Justin Bieber is once again facing accusations of cultural appropriation over his hair.
The 27-year-old “Peaches” singer debuted locs on Instagram Sunday , sharing several pictures of his controversial new hairstyle that elicited both calls of racial insensitivity and praise amongst peers.
“Swags crazy,” Jaden Smith commented under one of Bieber’s post, while Instagram user @joetermini commented: “Just out here living your best life.”
But for people of color, natural hair isn’t seen as trendy or cutting edge. It is often discriminated against and policed. In 2020, a Texas teen was suspended for refusing to cut his locs. In 2019, a New Jersey high school wrestler had to cut off his locs to avoid forfeiting the match. In 2015, Zendaya’s locs were referred to as smelling of “patchouli oil and weed” on the Oscars red carpet. The list goes on.
Locs – which are commonly referred to as dreadlocks, a term that holds a historically negative connotation – is a style where hair locks into fused coils over time. The hairstyle has traditionally been worn by people of color throughout history.
Justin Biebersurprises fans with ‘Freedom’ EP on Easter Sunday
Adelestirs cultural appropriation controversy wearing Bantu knots in latest photo
Although Bieber has previously said he’s “very influenced by Black culture” and has recently used his platform to advocate for racial equality, some social media users said Bieber took “1,000 (steps) backwards” with his “totally offensive and disrespectful” hair.
“Listen @justinbieber I don’t care how long I’ve liked you, this is cultural appropriation and I don’t like it,” tweeted @jadorehyungwon. “Justin how are you gonna preach that you’re an advocate for black people and then keep appropriating them? Make it make sense buddy.”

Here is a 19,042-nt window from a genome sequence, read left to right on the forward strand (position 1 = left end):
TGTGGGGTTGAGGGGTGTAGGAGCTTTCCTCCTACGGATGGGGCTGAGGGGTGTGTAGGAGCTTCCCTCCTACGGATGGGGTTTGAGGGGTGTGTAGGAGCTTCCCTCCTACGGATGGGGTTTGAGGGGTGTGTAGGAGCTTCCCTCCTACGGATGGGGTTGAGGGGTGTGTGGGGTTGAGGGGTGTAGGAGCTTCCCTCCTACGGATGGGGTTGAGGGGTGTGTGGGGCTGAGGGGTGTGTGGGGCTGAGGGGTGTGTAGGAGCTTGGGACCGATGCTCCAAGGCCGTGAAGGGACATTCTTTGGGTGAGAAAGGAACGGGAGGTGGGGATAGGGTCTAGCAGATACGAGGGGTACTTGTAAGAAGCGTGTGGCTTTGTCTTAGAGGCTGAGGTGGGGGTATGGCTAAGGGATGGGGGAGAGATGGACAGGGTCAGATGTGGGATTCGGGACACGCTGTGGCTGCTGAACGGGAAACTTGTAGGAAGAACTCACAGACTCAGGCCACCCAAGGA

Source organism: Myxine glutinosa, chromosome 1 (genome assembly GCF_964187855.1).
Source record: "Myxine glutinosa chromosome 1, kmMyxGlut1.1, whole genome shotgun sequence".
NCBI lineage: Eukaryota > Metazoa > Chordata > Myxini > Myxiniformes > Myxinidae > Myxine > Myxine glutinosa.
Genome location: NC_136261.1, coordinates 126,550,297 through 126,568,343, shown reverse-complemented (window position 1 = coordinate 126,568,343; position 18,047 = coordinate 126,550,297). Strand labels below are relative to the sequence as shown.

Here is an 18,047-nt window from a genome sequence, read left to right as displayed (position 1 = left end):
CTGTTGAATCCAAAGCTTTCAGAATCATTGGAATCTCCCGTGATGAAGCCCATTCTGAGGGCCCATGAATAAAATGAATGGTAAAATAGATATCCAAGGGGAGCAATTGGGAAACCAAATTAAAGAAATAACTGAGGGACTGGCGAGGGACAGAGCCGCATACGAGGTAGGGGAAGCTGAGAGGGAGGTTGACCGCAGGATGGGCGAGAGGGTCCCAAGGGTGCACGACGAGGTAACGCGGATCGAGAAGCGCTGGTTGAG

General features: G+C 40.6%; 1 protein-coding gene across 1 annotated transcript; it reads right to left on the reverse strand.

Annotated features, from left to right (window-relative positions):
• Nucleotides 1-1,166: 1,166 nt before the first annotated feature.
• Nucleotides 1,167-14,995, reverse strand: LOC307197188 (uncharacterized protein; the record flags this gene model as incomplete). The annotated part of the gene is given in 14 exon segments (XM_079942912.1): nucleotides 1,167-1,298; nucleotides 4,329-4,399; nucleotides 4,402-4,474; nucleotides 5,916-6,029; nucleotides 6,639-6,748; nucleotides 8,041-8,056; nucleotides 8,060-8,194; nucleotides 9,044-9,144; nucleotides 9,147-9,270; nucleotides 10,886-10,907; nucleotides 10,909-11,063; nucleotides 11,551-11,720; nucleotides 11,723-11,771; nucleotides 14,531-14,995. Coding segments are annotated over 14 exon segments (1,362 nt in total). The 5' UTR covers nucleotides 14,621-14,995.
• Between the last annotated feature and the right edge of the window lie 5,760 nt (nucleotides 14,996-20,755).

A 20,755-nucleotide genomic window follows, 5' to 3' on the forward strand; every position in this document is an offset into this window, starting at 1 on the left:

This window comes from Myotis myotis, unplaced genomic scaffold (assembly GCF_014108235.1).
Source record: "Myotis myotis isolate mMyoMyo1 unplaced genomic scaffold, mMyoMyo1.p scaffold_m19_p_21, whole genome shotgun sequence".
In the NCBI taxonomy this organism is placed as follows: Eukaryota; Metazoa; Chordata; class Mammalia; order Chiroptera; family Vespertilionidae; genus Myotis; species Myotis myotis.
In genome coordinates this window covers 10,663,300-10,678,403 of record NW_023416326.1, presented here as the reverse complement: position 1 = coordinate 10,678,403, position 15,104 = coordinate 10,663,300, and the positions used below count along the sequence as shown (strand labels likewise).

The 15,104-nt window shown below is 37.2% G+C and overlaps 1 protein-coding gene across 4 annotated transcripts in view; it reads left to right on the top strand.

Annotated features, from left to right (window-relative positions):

An Instagram user commented under Bieber’s Instagram post, “It’s really disappointing to see you with dreads, I thought you educated yourself.”
Twitter user @maya_MIDA added, “Justin Bieber is wearing locs right now. I don’t like it because Black folks who wear locs are still discriminated in the workplace for wearing hair that comes natural to them. There are laws that exist that actually prohibit.”
Others have defended Bieber’s hairstyle, saying he should be free express himself how he pleases.
“Let him do his hair the way he wants to. People can choose a hair style they want,” @Habesha99 tweeted.
Other people have said that Bieber’s hair shouldn’t be a topic of conversation in midst of more pressing current events.
“I think there are a few thousand people who would say there are more important stories at the moment, that are WAY more important than JUSTIN BIEBER’S HAIRCUT. Happy to tell you more,” @AlekseyShinder said.
In June, Bieber admitted that he “benefited off of Black culture.”
“My style, how I sing, dance, perform, and my fashion have all been influenced and inspired by Black culture,” Bieber wrote on Instagram June 6. “I am committed to using my platform this day forward to learn, to speak up about racial injustice and systemic oppression, and to identify ways to be a part of much needed change.”
In March, the singer released his 16-track “Justice” album. He was met with criticism over the album’s title and some of the tracks featuring clips of Martin Luther King Jr.’s speeches, even though King’s daughter Bernice King co-signed Bieber’s project.
In the first song on the album, “2 Much,” Bieber opens with a clip of King saying “injustice anywhere is a threat to justice everywhere” before singing about the love he has for his wife Hailey Bieber. The almost two-minutelong track “MLK Interlude” is made up entirely of a Martin Luther King Jr. speech.
Martin Luther King Jr.’s daughter co-signs Justin Bieber’s ‘Justice’ album despite backlash
Twitter users were confused by the King soundbites and criticized Bieber for using them on an album mostly about marriage and love.
Bieber also faced backlash in 2016 for wearing cornrows. He captioned the Instagram picture of his hair, “Hailey made me get corn rows like an absolute douche bag, these will be off tomorrow trust me Danny.”
Contributing: Elise Brisco